Abraham, the Nations, and the Hagarites

Abraham, the Nations, and the Hagarites : Jewish, Christian, and Islamic Perspectives on Kinship with Abraham

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Jews, Christians and Muslims describe their origins with close reference to the narrative of Abraham, including the complex story of Abraham's relation to Hagar. This volume sketches the history of interpretation of some of the key passages in this narrative, not least the verses which state that in Abraham all the nations of the earth will be blessed. This passage, which features prominently in Christian historiography, is largely disregarded in ancient Judaism, prompting the question how the relation between Abraham and the nations was perceived in Jewish sources. This focus is supplemented with the question how Islamic historiography relates to the Abraham narrative, and in particular to the descent of the Arabs from Abraham through Ishmael and Hagar. In studying the traditional readings of these narratives, the volume offers a detailed yet wide-ranging analysis of important aspects of the accounts of their origins which emerged within the three Abrahamic religions.show more

Product details

  • Hardback | 578 pages
  • 164 x 246 x 38mm | 1,139.98g
  • Brill
  • Leiden, Netherlands
  • English
  • 9004188436
  • 9789004188433
  • 1,616,771

Review quote

"this is an excellent volume, exploring a mulitude of different facets of the Abraham narrative [...]. All of the chapters are of a high standard and much of the exegetical work is excellent. The chapters by the three editors, in particular, are exceptional. For a single volume on the Abraham narratives, the Hagarites, and the nations, this work deserves to stand as the definitive work on the topic currently available.' Mark Finney, Journal of Theological Studies Volume 63 Part 1, 2012 'wichtigen, sorgfaltig edierten [...] Band, der die hohe Bedeutung rezeptionsgeschichtlicher Fragestellungen unterstreicht.' Martin Rosel, University of Rostock, Journal for the Study of Judaism 43 (2012)show more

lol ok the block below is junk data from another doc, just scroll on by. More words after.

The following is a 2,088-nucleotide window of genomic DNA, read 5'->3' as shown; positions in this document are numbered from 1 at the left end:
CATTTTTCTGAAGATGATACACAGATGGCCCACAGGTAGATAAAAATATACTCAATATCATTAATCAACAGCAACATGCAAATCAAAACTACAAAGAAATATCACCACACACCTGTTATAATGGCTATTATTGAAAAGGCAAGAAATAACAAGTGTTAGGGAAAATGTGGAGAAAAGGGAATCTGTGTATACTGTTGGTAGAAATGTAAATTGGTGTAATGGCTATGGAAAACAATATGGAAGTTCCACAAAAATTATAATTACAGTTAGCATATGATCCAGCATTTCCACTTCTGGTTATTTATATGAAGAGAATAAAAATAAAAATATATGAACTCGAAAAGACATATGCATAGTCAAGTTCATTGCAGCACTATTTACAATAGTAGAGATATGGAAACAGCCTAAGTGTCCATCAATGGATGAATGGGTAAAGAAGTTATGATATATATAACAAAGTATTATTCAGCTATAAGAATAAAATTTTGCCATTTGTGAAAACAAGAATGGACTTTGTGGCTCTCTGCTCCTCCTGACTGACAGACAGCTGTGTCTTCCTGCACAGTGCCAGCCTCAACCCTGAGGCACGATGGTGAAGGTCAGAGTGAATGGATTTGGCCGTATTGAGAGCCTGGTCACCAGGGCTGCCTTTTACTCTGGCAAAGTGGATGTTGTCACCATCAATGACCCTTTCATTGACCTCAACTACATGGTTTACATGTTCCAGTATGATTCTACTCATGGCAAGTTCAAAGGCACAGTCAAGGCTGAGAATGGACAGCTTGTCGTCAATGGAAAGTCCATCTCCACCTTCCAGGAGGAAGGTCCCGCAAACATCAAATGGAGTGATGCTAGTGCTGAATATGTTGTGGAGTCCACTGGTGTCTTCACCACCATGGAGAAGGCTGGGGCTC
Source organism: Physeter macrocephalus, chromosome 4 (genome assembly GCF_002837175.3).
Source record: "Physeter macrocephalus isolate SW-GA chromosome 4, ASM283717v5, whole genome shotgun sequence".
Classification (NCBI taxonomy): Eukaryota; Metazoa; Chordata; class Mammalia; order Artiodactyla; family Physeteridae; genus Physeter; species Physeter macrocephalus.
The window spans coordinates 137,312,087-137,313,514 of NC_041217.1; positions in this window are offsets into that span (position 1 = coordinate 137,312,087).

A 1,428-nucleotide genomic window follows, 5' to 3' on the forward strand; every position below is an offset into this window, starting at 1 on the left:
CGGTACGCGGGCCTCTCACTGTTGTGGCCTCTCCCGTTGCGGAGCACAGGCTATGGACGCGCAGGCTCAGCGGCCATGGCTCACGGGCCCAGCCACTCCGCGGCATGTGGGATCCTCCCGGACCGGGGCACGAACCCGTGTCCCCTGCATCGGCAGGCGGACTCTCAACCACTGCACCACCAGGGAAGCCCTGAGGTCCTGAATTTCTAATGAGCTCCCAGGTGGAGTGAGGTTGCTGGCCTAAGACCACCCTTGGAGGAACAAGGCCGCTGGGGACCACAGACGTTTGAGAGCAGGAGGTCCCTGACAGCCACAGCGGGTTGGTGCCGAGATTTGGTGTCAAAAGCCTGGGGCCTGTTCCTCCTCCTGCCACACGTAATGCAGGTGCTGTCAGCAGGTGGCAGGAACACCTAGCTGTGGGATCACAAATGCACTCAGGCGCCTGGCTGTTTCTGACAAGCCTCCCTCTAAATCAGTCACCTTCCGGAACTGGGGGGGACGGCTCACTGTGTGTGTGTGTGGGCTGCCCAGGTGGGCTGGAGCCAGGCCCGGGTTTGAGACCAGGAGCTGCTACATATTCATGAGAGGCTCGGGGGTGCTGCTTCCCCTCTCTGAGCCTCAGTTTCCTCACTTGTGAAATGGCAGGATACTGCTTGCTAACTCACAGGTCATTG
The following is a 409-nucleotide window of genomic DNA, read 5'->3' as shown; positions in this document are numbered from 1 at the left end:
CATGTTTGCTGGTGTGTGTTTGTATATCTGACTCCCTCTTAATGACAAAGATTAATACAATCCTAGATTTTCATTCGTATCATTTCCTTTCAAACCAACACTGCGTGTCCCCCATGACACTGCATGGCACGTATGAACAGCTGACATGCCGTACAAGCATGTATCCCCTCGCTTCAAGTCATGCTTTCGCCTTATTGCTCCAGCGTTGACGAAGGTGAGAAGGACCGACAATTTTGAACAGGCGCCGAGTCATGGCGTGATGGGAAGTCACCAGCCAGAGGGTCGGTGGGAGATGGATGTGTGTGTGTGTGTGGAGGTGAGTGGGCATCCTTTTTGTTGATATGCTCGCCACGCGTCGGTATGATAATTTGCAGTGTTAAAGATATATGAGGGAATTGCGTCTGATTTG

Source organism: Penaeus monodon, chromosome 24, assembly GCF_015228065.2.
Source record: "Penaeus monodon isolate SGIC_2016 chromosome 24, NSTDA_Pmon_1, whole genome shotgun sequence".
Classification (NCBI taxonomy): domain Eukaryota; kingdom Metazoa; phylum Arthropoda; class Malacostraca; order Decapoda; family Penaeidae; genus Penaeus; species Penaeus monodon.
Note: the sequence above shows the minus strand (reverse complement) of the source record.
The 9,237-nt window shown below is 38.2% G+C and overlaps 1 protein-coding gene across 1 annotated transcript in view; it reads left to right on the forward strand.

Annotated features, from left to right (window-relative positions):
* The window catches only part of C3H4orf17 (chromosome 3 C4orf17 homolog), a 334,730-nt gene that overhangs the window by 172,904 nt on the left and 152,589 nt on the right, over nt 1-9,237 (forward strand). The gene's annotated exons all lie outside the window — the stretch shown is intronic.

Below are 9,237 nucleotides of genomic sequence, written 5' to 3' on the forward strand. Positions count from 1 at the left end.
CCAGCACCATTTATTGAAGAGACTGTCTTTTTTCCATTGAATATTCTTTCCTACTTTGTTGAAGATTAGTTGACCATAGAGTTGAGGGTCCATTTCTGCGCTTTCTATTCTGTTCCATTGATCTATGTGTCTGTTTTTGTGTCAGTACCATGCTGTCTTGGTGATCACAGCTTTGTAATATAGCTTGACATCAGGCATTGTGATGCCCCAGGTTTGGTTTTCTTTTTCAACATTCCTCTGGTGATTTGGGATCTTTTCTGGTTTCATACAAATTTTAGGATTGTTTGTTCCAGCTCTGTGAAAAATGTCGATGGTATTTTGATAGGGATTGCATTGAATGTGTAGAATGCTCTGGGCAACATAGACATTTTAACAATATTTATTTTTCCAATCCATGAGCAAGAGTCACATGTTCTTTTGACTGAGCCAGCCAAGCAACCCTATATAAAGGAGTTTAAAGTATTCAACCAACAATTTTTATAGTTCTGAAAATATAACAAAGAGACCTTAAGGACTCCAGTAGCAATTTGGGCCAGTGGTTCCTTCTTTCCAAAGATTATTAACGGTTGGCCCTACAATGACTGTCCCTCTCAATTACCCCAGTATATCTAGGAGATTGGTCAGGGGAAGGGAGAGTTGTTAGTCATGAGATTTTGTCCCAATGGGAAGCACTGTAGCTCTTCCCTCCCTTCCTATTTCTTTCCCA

About Martin Goodman

Martin Goodman (DPhil 1980, Oxford) is Professor of Jewish Studies at the University of Oxford. He has published extensively on the political, social and religious history of the Jews in the Roman empire, including his Rome and Jerusalem: The Clash of Ancient Civilizations (Penguin, 2007). George H. van Kooten (PhD 2001, Leiden) is Professor of New Testament & Early Christianity at the University of Groningen. He has published extensively on the Greco- Roman context of the New Testament, including the opening chapter of The Routledge Companion to Early Christian Thought (Routledge, 2010). Jacques T.A.G.M. van Ruiten (PhD 1990, Amsterdam) is Associate Professor of Old Testament & Early Judaism at the University of Groningen. He has published extensively on the reception history of biblical texts, especially in early Judaism including Primaeval History Interpreted: The Rewriting of Genesis 1-11 in the Book of Jubilees (Brill, 2000).show more

Table of contents

Contributors: Ed Noort, Jacques van Ruiten, Mladen Popovic, Pieter van der Horst, Jan Bremmer, Phoebe Makiello, Abraham Bos, Martin Goodman, Birgit van der Lans, Moshe Lavee, Florentino Garcia Martinez, Ronit Nikolsky, Wout van Bekkum, Joanna Weinberg, George van Kooten, Albert Hogeterp, Lautaro Roig Lanzillotta, Bas van Os, Johan Leemans, Anthony Hilhorst, Augustine Casiday, W.J. Aerts, Gerald Hawting, and Fred Leemhuis.show more